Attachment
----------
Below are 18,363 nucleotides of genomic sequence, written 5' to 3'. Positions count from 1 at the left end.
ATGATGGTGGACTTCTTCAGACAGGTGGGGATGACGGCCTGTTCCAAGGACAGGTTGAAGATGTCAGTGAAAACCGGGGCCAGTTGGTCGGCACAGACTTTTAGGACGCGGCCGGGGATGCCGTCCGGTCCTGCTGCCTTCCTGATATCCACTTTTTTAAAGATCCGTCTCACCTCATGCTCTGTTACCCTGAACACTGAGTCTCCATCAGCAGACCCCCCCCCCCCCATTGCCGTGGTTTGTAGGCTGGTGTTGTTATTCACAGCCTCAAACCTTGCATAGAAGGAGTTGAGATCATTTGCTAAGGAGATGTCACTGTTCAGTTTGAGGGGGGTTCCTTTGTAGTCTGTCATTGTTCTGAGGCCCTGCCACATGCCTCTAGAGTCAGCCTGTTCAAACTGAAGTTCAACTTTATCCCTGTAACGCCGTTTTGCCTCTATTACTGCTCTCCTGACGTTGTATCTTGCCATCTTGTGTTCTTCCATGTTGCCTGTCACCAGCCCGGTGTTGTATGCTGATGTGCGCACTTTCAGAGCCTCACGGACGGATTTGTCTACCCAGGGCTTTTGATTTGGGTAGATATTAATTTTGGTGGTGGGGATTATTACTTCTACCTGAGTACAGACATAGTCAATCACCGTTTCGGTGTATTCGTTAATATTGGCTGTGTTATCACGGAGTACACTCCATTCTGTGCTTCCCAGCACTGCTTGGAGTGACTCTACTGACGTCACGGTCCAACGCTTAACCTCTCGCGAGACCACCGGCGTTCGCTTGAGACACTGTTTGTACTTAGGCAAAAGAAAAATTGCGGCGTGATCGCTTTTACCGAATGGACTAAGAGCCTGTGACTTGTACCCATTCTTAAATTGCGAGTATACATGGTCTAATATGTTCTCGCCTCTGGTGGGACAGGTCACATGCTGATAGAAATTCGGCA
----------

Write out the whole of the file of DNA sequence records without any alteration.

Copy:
Below are 18,363 nucleotides of genomic sequence, written 5' to 3'. Positions count from 1 at the left end.
ATGATGGTGGACTTCTTCAGACAGGTGGGGATGACGGCCTGTTCCAAGGACAGGTTGAAGATGTCAGTGAAAACCGGGGCCAGTTGGTCGGCACAGACTTTTAGGACGCGGCCGGGGATGCCGTCCGGTCCTGCTGCCTTCCTGATATCCACTTTTTTAAAGATCCGTCTCACCTCATGCTCTGTTACCCTGAACACTGAGTCTCCATCAGCAGACCCCCCCCCCCCCATTGCCGTGGTTTGTAGGCTGGTGTTGTTATTCACAGCCTCAAACCTTGCATAGAAGGAGTTGAGATCATTTGCTAAGGAGATGTCACTGTTCAGTTTGAGGGGGGTTCCTTTGTAGTCTGTCATTGTTCTGAGGCCCTGCCACATGCCTCTAGAGTCAGCCTGTTCAAACTGAAGTTCAACTTTATCCCTGTAACGCCGTTTTGCCTCTATTACTGCTCTCCTGACGTTGTATCTTGCCATCTTGTGTTCTTCCATGTTGCCTGTCACCAGCCCGGTGTTGTATGCTGATGTGCGCACTTTCAGAGCCTCACGGACGGATTTGTCTACCCAGGGCTTTTGATTTGGGTAGATATTAATTTTGGTGGTGGGGATTATTACTTCTACCTGAGTACAGACATAGTCAATCACCGTTTCGGTGTATTCGTTAATATTGGCTGTGTTATCACGGAGTACACTCCATTCTGTGCTTCCCAGCACTGCTTGGAGTGACTCTACTGACGTCACGGTCCAACGCTTAACCTCTCGCGAGACCACCGGCGTTCGCTTGAGACACTGTTTGTACTTAGGCAAAAGAAAAATTGCGGCGTGATCGCTTTTACCGAATGGACTAAGAGCCTGTGACTTGTACCCATTCTTAAATTGCGAGTATACATGGTCTAATATGTTCTCGCCTCTGGTGGGACAGGTCACATGCTGATAGAAATTCGGCA